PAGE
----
Publication number Priority date Publication date Assignee Title
US3804490A (en) * 1972-05-08 1974-04-16 Harris Intertype Corp Pulse modulation and cavity dumping lasers
US3947780A (en) * 1974-10-21 1976-03-30 Mcdonnell Douglas Corporation Acoustooptic mode-locker frequency doubler

Patent Citations (2)

* Cited by examiner, † Cited by third party
Publication number Priority date Publication date Assignee Title
US3804490A (en) * 1972-05-08 1974-04-16 Harris Intertype Corp Pulse modulation and cavity dumping lasers
US3947780A (en) * 1974-10-21 1976-03-30 Mcdonnell Douglas Corporation Acoustooptic mode-locker frequency doubler

Non-Patent Citations (2)

* Cited by examiner, † Cited by third party
Title
C. J. Kennedy et al., "Stability of an Intercavity Frequency-Doubled Nd:YAG Laser", IEE J. of Quantum Electronics, vol. QE-10, No. 8, Aug. 1974. *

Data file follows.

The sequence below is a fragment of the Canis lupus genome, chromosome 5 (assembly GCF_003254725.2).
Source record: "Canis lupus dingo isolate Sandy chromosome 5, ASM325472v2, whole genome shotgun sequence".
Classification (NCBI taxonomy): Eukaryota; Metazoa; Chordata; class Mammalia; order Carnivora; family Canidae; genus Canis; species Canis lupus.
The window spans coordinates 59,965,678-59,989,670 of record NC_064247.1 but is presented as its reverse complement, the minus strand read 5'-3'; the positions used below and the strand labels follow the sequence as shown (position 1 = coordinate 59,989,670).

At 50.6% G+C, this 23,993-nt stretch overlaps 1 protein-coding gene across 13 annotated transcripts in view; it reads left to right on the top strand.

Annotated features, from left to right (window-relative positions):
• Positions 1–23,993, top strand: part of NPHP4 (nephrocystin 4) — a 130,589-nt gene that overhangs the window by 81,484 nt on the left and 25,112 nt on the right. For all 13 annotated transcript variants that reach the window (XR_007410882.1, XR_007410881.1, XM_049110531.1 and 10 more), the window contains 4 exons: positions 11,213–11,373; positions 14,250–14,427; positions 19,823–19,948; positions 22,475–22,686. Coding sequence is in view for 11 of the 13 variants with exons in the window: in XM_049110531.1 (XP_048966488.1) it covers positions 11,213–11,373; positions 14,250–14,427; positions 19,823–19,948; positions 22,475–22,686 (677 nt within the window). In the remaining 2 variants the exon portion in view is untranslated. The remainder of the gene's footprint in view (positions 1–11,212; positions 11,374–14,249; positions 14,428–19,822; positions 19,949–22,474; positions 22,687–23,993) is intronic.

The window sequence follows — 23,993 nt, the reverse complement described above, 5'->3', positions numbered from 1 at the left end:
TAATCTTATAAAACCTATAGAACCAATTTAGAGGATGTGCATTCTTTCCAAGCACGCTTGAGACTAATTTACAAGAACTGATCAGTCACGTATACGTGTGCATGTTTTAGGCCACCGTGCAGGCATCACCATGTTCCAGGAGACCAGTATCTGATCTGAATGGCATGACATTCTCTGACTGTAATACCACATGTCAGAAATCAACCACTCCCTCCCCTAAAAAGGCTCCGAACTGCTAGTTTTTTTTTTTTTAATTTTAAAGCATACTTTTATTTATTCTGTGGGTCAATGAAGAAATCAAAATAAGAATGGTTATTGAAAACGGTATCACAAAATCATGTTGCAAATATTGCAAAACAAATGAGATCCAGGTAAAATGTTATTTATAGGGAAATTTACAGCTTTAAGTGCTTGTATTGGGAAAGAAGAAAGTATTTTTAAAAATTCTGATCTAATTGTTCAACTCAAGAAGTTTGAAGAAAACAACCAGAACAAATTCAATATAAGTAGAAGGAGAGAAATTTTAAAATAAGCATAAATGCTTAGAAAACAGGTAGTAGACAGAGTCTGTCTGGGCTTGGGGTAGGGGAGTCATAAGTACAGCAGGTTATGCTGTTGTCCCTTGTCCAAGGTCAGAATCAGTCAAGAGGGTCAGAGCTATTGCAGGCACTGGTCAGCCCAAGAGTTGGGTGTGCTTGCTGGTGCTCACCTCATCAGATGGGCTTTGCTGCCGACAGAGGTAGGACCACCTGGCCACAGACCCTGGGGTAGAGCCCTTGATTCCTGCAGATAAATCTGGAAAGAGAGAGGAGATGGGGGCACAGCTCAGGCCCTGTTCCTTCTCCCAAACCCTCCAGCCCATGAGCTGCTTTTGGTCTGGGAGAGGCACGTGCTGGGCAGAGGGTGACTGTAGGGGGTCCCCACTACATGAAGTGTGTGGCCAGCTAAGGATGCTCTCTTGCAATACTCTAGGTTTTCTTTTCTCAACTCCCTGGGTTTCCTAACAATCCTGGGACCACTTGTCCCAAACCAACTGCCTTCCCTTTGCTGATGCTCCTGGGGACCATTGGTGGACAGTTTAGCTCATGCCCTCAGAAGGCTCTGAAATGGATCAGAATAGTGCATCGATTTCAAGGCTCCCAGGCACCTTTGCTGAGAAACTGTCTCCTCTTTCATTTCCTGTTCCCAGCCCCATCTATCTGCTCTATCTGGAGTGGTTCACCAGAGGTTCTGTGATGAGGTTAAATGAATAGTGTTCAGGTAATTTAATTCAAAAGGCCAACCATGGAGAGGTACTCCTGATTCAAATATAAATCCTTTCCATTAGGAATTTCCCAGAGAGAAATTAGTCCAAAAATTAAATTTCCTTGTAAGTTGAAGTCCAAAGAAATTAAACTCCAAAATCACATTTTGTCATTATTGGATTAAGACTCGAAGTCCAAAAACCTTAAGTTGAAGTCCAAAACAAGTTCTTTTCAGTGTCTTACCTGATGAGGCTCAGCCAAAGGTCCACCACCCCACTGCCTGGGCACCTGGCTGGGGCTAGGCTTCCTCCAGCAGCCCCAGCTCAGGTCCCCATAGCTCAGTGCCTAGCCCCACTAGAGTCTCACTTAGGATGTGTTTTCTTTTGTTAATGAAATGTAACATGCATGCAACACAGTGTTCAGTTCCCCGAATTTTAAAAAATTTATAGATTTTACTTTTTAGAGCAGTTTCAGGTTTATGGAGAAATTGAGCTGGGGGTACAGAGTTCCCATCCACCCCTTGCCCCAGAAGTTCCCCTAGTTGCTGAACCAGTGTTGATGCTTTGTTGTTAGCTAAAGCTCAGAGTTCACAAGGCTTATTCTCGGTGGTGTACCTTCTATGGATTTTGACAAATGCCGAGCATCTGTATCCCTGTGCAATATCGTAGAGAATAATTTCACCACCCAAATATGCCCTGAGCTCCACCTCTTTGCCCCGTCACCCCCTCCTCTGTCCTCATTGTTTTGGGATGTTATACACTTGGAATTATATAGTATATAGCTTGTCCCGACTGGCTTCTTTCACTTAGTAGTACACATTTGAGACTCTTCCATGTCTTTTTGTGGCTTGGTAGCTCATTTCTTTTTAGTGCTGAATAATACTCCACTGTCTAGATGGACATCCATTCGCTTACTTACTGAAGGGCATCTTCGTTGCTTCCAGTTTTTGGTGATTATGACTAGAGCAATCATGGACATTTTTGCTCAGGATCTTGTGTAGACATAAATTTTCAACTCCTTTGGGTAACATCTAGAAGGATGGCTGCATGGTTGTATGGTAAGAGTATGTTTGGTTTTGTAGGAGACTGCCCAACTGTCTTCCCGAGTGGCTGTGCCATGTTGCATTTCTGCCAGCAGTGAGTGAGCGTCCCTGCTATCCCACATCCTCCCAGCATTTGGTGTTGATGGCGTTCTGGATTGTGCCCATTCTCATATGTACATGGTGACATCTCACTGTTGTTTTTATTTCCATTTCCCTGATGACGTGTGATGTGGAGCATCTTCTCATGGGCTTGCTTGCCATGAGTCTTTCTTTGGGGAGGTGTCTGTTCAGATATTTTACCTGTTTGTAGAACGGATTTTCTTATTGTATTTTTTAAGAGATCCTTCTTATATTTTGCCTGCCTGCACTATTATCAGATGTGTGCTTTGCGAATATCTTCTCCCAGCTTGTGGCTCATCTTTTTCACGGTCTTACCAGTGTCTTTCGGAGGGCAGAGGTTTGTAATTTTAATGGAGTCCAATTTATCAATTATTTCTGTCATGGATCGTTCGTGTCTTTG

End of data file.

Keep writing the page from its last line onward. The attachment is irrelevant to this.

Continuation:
D. Cheng, "Instability of Cavity-Dumped YAG Laser Due To Time-Varying Reflections", IEEE J. of Quantum Electronics, vol. QE-9, No. 6, June 1973. *

Cited By (18)

* Cited by examiner, † Cited by third party
Publication number Priority date Publication date Assignee Title
US4302730A (en) * 1979-06-04 1981-11-24 The United States Of America As Represented By The Secretary Of The Navy Cavity dumper
US4665524A (en) * 1984-05-25 1987-05-12 British Telecommunications Plc Mode locked laser light sources
EP0184559A2 (en) * 1984-11-30 1986-06-11 QUANTA SYSTEM S.r.L. Laser utilising a negative branch unstable cavity resonator
EP0184559A3 (en) * 1984-11-30 1988-02-03 Quanta System Srl Laser utilising a negative branch instable cavity resonator
US5353292A (en) * 1991-10-31 1994-10-04 Hoya Corporation Laser light wavelength conversion apparatus capable of providing a uniform temperature distribution
US5181212A (en) * 1991-12-31 1993-01-19 The United State Of America As Represented By The Secretary Of The Navy Method of emitting on a specific wavelength Fraunhofer line using a neodymium doped laser transmitter
US5664304A (en) * 1996-09-06 1997-09-09 Tambornino; Curt S-hook with safety latch
US6324191B1 (en) 2000-01-12 2001-11-27 Intralase Corp. Oscillator with mode control